Oscillatory shear stresses measured at the myocardial and pericardial luminal surfaces of the coronary artery were differentially altered by hyperglycemia in the current investigation (Fig. 5). Previous fluid dynamic studies in the LAD and left main coronary artery showed that blood flow velocity profiles are skewed toward the pericardial surface, causing the velocity profile at the myocardial surface to become less steep and resulting in lower wall shear stress at the myocardial surface compared with the pericardial surface (Fig. 1 B; Refs. 9, 23). A greater degree of flow reversal also occurs at the myocardial compared with the pericardial surface (22). This effect preferentially establishes lower oscillatory wall shear stress with a greater deviation of the principal wall shear stress vector from the dominant flow direction at the myocardial wall. These differences in wall shear stress profiles between myocardial and pericardial surfaces have been postulated to be responsible for the preferential location of atherosclerotic plaque formation at the myocardial wall in arteries obtained from patients with coronary or vascular occlusive disease (8, 9, 23). In contrast to low oscillatory shear stress states, increases in mean shear stress may have antiatherogenic effects by increasing superoxide dismutase (7) and NO synthase expression (40) and by increasing production of vasodilator prostanoids (33). Localized decreases in oscillatory wall stress at the myocardial wall observed during acute hyperglycemia in the current investigation may contribute to accelerated atherosclerosis during chronic hyperglycemia. This contention is supported by recent findings that endothelial dysfunction and increased vascular oxidative stress predict coronary artery disease in humans (10, 25). ROS production and subsequent changes in oscillatory shear stress may be a link between diabetes-induced hyperglycemia and progression of vascular disease. This intriguing hypothesis will require further investigation to confirm, however.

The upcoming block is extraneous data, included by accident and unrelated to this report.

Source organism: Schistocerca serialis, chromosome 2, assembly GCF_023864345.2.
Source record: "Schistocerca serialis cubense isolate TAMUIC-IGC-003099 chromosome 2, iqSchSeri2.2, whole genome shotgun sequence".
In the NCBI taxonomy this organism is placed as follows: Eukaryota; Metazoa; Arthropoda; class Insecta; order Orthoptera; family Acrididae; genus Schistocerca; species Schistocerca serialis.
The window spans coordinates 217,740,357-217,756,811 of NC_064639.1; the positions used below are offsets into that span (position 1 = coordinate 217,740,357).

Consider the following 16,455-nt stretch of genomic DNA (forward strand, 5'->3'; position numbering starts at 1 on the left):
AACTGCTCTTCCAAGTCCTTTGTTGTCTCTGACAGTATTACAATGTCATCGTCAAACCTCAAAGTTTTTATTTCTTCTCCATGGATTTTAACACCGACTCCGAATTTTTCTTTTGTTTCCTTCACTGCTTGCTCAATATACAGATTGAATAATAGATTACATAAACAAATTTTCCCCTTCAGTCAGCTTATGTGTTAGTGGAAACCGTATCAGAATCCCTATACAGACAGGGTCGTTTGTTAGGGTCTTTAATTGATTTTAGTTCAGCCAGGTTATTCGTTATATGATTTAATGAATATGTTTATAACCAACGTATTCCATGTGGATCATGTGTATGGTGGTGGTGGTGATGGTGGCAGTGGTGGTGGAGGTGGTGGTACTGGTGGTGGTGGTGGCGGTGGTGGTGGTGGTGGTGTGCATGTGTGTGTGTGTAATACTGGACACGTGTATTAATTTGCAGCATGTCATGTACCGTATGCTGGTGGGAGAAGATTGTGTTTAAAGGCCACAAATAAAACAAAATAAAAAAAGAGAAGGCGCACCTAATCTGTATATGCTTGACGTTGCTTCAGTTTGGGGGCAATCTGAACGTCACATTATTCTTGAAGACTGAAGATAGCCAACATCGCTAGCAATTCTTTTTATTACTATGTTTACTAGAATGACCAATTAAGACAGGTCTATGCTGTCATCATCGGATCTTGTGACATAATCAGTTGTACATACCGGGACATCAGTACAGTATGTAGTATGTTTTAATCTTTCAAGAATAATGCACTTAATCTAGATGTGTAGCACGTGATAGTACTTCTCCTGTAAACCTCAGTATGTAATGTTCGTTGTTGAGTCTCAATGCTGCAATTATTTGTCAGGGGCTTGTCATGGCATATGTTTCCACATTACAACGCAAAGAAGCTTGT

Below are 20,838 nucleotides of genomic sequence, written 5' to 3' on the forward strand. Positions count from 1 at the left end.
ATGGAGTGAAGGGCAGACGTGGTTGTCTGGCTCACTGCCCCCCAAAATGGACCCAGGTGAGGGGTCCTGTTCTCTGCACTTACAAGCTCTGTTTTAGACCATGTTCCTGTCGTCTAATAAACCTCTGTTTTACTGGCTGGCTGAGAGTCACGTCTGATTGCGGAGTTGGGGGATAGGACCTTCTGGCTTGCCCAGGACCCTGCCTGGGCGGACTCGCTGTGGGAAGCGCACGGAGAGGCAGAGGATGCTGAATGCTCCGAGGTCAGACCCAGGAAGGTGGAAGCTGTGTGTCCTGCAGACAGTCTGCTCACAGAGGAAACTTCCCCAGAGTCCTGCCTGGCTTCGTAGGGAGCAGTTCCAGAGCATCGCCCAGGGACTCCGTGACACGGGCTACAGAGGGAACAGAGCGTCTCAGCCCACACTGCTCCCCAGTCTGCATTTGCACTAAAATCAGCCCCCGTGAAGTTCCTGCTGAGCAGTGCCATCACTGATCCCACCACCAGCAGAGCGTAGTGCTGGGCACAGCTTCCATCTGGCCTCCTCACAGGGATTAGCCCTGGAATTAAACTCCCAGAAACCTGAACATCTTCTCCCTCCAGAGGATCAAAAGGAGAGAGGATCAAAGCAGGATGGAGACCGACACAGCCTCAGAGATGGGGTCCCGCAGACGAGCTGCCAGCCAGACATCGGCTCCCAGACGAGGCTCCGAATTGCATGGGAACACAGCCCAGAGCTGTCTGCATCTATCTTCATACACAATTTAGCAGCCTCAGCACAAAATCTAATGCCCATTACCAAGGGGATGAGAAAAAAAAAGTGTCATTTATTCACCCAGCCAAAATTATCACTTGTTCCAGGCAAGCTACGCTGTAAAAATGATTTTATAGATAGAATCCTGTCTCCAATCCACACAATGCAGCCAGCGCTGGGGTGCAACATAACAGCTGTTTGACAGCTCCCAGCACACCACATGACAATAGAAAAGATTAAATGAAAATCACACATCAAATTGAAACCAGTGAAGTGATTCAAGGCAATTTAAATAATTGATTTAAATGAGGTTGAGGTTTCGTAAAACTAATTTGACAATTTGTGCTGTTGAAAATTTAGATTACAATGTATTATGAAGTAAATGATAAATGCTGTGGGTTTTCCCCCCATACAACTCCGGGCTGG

Hyperglycemia is well known to produce endothelial dysfunction in coronary arteries dependent or independent of diabetes (20,27). The ability of tempol to restore endothelial function during hyperglycemia observed in the current investigation supports the results of a previous study in which a superoxide dismutase mimetic enhanced the vasodilator responsiveness of isolated aortic rings harvested from diabetic rats (30). Thus the current and previous studies strongly implicate a role for ROS in endothelial dysfunction during acute and chronic hyperglycemia. The present results further imply that hyperglycemia-induced endothelial dysfunction may precipitate flow conditions implicated in atherogenesis. Tempol reversed both the endothelial dysfunction (Fig. 3) and the decreases in oscillatory wall shear stress (Fig. 5) observed during hyperglycemia. These results suggest that indexes of wall shear stress may be useful as indirect indicators of oxidative stress in regions of arterial vasculature that may be susceptible to subsequent atherosclerosis.